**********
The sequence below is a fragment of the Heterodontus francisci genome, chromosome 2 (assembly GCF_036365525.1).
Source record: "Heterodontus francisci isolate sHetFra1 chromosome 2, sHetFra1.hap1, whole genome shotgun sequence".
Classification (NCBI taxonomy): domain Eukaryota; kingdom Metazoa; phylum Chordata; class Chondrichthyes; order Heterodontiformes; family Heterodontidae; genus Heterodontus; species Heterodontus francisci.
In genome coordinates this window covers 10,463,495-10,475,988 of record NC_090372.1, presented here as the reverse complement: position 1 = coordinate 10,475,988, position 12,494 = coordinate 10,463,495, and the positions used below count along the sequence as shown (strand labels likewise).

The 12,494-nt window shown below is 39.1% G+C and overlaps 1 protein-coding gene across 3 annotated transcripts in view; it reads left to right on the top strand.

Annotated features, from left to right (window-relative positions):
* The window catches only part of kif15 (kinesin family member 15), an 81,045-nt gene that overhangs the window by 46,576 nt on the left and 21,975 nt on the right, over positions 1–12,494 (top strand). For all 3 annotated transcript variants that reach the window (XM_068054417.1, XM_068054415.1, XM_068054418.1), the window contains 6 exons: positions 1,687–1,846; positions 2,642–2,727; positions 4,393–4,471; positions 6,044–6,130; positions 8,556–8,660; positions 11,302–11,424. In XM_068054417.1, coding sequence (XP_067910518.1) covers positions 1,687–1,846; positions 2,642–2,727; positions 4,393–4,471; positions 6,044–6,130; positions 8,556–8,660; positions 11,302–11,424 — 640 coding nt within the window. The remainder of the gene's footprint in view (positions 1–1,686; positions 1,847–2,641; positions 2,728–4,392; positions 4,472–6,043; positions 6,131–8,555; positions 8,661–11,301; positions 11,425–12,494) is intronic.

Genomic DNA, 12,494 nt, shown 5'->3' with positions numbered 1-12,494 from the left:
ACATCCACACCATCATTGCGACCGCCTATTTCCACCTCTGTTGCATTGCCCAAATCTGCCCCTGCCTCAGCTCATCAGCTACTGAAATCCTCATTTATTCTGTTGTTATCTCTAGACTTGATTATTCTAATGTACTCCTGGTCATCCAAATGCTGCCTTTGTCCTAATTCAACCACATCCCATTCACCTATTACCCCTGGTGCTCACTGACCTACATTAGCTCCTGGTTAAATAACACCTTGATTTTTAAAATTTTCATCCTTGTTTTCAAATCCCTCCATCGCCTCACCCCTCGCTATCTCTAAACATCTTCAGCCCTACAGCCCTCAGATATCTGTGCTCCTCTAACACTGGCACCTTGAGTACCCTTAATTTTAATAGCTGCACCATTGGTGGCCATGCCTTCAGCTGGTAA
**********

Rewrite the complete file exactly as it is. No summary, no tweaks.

The sequence below is a fragment of the Heterodontus francisci genome, chromosome 2 (assembly GCF_036365525.1).
Source record: "Heterodontus francisci isolate sHetFra1 chromosome 2, sHetFra1.hap1, whole genome shotgun sequence".
Classification (NCBI taxonomy): domain Eukaryota; kingdom Metazoa; phylum Chordata; class Chondrichthyes; order Heterodontiformes; family Heterodontidae; genus Heterodontus; species Heterodontus francisci.
In genome coordinates this window covers 10,463,495-10,475,988 of record NC_090372.1, presented here as the reverse complement: position 1 = coordinate 10,475,988, position 12,494 = coordinate 10,463,495, and the positions used below count along the sequence as shown (strand labels likewise).

The 12,494-nt window shown below is 39.1% G+C and overlaps 1 protein-coding gene across 3 annotated transcripts in view; it reads left to right on the top strand.

Annotated features, from left to right (window-relative positions):
* The window catches only part of kif15 (kinesin family member 15), an 81,045-nt gene that overhangs the window by 46,576 nt on the left and 21,975 nt on the right, over positions 1–12,494 (top strand). For all 3 annotated transcript variants that reach the window (XM_068054417.1, XM_068054415.1, XM_068054418.1), the window contains 6 exons: positions 1,687–1,846; positions 2,642–2,727; positions 4,393–4,471; positions 6,044–6,130; positions 8,556–8,660; positions 11,302–11,424. In XM_068054417.1, coding sequence (XP_067910518.1) covers positions 1,687–1,846; positions 2,642–2,727; positions 4,393–4,471; positions 6,044–6,130; positions 8,556–8,660; positions 11,302–11,424 — 640 coding nt within the window. The remainder of the gene's footprint in view (positions 1–1,686; positions 1,847–2,641; positions 2,728–4,392; positions 4,472–6,043; positions 6,131–8,555; positions 8,661–11,301; positions 11,425–12,494) is intronic.

Genomic DNA, 12,494 nt, shown 5'->3' with positions numbered 1-12,494 from the left:
ACATCCACACCATCATTGCGACCGCCTATTTCCACCTCTGTTGCATTGCCCAAATCTGCCCCTGCCTCAGCTCATCAGCTACTGAAATCCTCATTTATTCTGTTGTTATCTCTAGACTTGATTATTCTAATGTACTCCTGGTCATCCAAATGCTGCCTTTGTCCTAATTCAACCACATCCCATTCACCTATTACCCCTGGTGCTCACTGACCTACATTAGCTCCTGGTTAAATAACACCTTGATTTTTAAAATTTTCATCCTTGTTTTCAAATCCCTCCATCGCCTCACCCCTCGCTATCTCTAAACATCTTCAGCCCTACAGCCCTCAGATATCTGTGCTCCTCTAACACTGGCACCTTGAGTACCCTTAATTTTAATAGCTGCACCATTGGTGGCCATGCCTTCAGCTGGTAA